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Rahman misses a Dora
rediff Entertainment Bureau | July 10, 2006 19:58 IST
Anosh Irani has heard people say a play is a labour of love. "I think it's more like being in labour," he said the other day, while accepting an important award for his play in Toronto, "a lot of pain and confusion."
His play Bombay Black took four Dora Moore Mavor awards, including one for outstanding new play or musical. Canada's best known awards for theater, Doras are given annually to plays and musicals produced in Toronto.
Irani, 32, wrote his first story in 1998 on a flight from Mumbai to Vancouver, after leaving his friends, family and advertising job to become a writer in Canada. It was as good a time as any to see if he could actually write, he says. Later, in Vancouver working on a fellowship, he wrote plays such as Matka King and Bombay Black, as well as two novels.
He describes his Dora-winning play as a tale of seduction, betrayal, revenge and that leap of faith called 'love'. It has also been described by some crirics as a sultry, spooky and surreal tale of thwarted love and bittersweet revenge.
Set in a seaside apartment in Mumbai, the play tells the story of Padma, who has set up her daughter Apsara as a dancer for men who have anything but art on their minds. The simmering resentment between the women comes to a head when a blind man comes to 'see' Apsara dance.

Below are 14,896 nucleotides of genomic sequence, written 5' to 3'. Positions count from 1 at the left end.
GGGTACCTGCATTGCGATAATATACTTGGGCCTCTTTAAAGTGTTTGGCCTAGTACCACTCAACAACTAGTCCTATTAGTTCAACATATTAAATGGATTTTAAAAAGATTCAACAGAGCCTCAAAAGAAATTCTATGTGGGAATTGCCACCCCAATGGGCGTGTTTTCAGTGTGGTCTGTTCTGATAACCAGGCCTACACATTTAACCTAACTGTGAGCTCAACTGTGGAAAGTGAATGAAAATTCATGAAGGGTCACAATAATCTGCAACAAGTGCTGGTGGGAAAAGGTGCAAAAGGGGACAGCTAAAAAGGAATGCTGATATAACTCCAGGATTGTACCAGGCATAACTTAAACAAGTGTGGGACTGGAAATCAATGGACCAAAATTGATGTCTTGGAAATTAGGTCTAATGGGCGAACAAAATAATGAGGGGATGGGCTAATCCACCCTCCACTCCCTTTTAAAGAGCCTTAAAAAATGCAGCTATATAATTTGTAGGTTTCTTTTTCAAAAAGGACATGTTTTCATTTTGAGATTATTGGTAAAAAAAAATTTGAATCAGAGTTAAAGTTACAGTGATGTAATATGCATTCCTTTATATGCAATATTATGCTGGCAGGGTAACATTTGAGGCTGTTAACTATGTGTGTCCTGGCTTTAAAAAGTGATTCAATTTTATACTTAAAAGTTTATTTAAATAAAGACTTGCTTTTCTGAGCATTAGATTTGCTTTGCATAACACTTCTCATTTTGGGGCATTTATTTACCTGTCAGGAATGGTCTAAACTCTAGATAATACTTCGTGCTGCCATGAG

Though known mostly for his novels The Cripple and His talismans, and the just released Canadian success The Song of Kahunsha, Irani devotes considerable time to his writing for theater.
But not everyone was pleased with the Dora recognition. 'In a lacklustre year for new Canadian drama,' fretted The Globe and Mail, 'the outstanding new play or musical in the Independent Theatre division went to Anosh Irani's middling Bombay Black.'
Irani's plays, including Matka King, have been seen in tiny theatres in a handful of American cities, but there are good chances that Bombay Black could be seen in slightly bigger theatres (with about 200 seats) in bigger US cities.
Meanwhile, look out for The Song of Kahunsha, a fascinating novel about abandonment, poverty and violence, as well as loyalty, love and hope as seen through the eyes of a young homeless boy in a Mumbai teetering on the verge of racial violence.